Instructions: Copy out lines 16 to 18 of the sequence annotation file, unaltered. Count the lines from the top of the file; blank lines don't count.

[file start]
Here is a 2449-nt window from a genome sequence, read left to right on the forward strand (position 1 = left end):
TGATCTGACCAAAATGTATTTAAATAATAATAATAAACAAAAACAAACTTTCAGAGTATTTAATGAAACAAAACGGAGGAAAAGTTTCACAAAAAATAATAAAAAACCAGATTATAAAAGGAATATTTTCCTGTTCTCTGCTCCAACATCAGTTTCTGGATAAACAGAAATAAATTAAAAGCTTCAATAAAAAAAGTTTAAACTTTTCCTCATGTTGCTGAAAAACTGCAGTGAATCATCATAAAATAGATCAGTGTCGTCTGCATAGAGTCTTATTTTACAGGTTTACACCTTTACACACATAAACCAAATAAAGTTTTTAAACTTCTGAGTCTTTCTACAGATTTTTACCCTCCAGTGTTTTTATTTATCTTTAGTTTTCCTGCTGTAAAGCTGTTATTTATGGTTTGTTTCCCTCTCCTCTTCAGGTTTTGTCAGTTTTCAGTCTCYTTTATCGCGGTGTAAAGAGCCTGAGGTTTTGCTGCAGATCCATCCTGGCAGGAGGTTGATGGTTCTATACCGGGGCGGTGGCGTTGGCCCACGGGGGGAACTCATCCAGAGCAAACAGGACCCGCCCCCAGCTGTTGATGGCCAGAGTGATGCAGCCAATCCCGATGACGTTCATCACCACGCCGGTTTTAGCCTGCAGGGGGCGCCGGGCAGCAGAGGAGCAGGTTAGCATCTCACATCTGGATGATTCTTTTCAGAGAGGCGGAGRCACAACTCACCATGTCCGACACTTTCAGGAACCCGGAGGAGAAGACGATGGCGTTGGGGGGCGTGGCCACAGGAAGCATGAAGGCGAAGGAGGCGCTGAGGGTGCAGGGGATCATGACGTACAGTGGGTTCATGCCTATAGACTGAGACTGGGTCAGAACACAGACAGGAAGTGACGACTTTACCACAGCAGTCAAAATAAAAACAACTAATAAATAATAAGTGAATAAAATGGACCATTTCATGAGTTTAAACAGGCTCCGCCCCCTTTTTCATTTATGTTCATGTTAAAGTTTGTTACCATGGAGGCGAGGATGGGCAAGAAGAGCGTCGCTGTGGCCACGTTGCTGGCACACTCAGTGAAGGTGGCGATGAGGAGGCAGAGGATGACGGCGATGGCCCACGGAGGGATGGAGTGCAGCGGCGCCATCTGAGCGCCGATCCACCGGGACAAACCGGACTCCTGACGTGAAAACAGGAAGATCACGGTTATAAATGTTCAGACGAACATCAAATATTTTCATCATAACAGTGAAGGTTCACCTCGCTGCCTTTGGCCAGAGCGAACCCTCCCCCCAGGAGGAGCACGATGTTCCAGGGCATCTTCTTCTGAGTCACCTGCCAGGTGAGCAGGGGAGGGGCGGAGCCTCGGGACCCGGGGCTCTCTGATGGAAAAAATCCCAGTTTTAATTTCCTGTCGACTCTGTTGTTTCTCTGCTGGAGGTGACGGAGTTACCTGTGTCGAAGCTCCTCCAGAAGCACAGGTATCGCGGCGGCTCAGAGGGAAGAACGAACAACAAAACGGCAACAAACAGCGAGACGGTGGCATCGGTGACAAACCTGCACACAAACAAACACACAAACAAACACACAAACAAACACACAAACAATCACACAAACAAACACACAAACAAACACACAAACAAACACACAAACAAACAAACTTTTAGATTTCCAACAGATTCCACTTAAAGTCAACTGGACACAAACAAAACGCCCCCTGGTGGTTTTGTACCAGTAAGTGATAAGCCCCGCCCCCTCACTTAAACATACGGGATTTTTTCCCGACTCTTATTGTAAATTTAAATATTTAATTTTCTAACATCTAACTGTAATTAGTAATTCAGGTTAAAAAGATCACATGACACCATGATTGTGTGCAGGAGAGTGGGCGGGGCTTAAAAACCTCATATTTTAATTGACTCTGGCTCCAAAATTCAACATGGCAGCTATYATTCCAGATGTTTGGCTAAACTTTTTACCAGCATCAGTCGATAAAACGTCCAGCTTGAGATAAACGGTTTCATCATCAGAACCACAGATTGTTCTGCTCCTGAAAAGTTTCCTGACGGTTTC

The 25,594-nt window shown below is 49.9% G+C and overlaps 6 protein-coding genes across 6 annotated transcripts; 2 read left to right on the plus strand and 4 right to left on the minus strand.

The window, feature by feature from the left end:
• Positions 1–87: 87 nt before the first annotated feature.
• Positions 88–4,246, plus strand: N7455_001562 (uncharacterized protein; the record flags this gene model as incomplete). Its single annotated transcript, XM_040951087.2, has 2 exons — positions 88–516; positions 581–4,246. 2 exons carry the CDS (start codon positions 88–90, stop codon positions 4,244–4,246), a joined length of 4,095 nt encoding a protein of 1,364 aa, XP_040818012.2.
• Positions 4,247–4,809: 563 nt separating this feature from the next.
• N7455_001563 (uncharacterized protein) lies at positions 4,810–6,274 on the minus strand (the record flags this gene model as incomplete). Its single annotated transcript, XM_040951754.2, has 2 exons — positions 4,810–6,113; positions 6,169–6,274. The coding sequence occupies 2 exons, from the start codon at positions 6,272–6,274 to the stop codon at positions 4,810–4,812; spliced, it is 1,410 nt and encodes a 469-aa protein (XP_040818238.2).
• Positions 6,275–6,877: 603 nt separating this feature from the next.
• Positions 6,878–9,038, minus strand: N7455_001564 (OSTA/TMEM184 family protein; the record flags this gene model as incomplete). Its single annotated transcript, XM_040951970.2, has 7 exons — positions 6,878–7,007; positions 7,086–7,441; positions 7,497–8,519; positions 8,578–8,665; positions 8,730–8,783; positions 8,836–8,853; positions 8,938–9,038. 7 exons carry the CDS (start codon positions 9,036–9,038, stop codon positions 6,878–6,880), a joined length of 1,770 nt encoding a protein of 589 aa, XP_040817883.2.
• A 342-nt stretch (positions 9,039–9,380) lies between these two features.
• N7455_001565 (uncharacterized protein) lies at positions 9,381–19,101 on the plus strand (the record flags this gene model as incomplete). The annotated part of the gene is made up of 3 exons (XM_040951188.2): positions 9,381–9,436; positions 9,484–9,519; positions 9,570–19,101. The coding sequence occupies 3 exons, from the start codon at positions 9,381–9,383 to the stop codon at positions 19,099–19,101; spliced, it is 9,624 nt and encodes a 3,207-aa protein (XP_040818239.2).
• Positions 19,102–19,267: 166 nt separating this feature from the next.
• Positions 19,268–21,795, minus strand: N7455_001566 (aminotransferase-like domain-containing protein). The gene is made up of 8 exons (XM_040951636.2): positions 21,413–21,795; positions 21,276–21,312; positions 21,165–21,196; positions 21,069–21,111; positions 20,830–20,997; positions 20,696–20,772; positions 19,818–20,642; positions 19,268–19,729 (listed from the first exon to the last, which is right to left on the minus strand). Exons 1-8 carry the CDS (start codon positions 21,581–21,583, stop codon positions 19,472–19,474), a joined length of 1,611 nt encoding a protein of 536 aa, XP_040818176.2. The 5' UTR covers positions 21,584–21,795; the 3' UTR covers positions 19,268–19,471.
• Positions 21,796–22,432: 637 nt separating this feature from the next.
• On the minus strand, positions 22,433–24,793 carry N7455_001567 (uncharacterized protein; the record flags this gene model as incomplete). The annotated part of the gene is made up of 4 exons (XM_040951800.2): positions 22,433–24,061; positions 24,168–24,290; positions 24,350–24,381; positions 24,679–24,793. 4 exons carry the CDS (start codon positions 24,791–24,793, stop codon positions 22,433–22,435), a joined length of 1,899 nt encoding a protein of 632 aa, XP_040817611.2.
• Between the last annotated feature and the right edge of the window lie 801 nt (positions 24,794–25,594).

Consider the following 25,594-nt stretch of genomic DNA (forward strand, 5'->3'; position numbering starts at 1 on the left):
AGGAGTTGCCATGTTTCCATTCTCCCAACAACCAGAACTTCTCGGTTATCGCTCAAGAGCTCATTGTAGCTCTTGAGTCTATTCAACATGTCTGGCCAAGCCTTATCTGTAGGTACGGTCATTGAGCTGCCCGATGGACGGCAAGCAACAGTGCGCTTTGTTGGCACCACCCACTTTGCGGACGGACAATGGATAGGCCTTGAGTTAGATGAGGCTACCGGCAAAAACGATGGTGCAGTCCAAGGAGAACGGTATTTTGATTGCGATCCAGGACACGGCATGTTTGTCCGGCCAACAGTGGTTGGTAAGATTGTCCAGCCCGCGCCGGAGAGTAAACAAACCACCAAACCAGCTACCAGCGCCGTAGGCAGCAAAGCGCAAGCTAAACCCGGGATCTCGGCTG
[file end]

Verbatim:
• On the minus strand, positions 22,433–24,793 carry N7455_001567 (uncharacterized protein; the record flags this gene model as incomplete). The annotated part of the gene is made up of 4 exons (XM_040951800.2): positions 22,433–24,061; positions 24,168–24,290; positions 24,350–24,381; positions 24,679–24,793. 4 exons carry the CDS (start codon positions 24,791–24,793, stop codon positions 22,433–22,435), a joined length of 1,899 nt encoding a protein of 632 aa, XP_040817611.2.
• Between the last annotated feature and the right edge of the window lie 801 nt (positions 24,794–25,594).

Consider the following 25,594-nt stretch of genomic DNA (forward strand, 5'->3'; position numbering starts at 1 on the left):